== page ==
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September 25, 2016 / conservadox

Dvar Torah- Nitzavim

In this week’s portion, Moses says yet again that the Jews will be punished if they don’t keep the Torah.  That makes sense for the generation that agreed to keep it.  But what about future generations that aren’t party to the covenant?  Why should they be bound?

Arama argues that Jews are bound because it would be self-destructive not to be: that if they ignore the Torah, God will ignore them, causing them to be destroyed.  In other words, abandon the covenant if you like but be prepared to suffer the consequences.

But of course, Jews (and even entire Jewish communities) have assimiliated into the general population without any obvious ill effects.  So its not always true (at least post-Temple) that Jews will be physically punished for abandoning the Torah.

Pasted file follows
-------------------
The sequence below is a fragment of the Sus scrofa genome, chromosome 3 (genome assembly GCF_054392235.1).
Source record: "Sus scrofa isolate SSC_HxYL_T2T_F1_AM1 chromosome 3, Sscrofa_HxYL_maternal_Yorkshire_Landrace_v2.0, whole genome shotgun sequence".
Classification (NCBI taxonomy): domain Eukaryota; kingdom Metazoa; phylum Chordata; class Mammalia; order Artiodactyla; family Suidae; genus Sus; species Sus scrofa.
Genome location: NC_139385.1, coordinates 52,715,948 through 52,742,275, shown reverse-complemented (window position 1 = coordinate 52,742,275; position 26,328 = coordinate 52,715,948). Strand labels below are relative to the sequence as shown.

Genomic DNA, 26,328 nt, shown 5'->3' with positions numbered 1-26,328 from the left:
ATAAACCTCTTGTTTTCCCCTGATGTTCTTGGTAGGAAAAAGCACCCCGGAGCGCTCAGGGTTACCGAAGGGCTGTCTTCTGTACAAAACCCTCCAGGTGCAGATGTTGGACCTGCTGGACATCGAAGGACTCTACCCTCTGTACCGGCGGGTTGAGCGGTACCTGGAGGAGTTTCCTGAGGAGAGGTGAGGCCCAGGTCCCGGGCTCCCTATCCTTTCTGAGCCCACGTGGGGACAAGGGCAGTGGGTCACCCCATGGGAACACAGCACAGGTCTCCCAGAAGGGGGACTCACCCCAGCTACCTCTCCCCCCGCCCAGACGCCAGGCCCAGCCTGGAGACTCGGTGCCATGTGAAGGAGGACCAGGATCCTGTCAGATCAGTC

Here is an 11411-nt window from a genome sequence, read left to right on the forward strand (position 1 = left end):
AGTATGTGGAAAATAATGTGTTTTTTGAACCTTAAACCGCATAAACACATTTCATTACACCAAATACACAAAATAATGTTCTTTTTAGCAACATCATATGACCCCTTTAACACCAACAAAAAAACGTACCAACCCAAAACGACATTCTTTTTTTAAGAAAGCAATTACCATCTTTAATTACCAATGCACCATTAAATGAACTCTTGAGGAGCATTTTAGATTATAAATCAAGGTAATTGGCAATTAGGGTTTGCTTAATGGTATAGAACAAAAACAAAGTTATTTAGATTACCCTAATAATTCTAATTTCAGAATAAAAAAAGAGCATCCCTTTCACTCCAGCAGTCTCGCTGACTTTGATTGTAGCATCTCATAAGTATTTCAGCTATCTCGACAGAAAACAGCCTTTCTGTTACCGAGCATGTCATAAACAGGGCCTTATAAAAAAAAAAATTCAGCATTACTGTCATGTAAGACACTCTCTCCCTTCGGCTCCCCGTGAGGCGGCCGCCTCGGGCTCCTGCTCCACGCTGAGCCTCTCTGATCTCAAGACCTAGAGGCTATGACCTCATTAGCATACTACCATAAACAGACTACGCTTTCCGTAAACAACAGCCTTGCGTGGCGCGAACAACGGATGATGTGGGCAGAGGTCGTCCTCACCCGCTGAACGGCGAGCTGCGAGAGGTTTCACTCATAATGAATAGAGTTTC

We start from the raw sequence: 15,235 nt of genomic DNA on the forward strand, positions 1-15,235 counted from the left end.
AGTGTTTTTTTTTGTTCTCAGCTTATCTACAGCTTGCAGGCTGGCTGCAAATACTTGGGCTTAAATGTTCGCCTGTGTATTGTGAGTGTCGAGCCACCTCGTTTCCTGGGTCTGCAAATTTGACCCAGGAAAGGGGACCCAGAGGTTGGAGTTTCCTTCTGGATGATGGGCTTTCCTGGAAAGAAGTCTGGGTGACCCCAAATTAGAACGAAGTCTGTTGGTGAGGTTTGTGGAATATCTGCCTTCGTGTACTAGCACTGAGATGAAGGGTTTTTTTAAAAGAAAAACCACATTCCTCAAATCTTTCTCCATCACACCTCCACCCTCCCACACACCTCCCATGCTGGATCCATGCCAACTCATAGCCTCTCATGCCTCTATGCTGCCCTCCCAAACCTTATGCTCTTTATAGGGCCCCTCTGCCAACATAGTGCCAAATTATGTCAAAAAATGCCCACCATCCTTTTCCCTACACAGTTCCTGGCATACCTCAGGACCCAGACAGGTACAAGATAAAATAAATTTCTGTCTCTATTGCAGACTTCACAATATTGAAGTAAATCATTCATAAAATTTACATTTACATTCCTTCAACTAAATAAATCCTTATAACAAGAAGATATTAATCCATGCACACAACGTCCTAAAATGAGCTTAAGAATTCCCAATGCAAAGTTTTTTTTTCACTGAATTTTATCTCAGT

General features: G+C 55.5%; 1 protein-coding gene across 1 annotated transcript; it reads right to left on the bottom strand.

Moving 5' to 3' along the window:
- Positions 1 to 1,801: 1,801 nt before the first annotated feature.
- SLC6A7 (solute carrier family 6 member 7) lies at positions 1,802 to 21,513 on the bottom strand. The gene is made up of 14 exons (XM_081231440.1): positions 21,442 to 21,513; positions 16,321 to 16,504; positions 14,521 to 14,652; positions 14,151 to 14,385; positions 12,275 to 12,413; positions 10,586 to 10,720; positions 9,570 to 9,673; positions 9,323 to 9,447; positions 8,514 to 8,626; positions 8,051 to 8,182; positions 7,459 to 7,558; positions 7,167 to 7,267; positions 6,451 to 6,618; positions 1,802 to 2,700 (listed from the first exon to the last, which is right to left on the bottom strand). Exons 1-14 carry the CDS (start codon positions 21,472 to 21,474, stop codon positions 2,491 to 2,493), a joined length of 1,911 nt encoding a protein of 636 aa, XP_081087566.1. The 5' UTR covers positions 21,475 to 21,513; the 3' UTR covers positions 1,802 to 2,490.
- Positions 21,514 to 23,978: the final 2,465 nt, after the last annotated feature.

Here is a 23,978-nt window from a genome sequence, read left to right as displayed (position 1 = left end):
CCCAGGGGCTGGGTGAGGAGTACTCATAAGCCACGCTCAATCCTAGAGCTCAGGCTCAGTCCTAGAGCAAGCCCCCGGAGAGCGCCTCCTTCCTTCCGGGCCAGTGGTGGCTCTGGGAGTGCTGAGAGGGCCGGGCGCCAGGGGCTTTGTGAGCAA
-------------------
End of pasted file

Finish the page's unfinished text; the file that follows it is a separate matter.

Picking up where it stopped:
However, it does seem to me that there’s another way of looking at it.  If your community abandons the covenant, they may not be physically harmed- but they will be cease to exist as Jews.  They will just become part of the general community, for good or for ill.

To put it another way, Judaism is a bit like baseball: if you deviate far enough from the rules of baseball (however you interpret them) eventually you’re not playing baseball any more.  You may be playing football or soccer or basketball, but not baseball.

So where do differences among Jews fit into this?  Just as baseball changes, Judaism changes.  But how much change creates an entirely different game?  Orthodoxy argues that any change outside its boundaries turns the game into a different sport; non-Orthodox Jews argue that they are still close enough to the original rules to still be playing more or less the same game.


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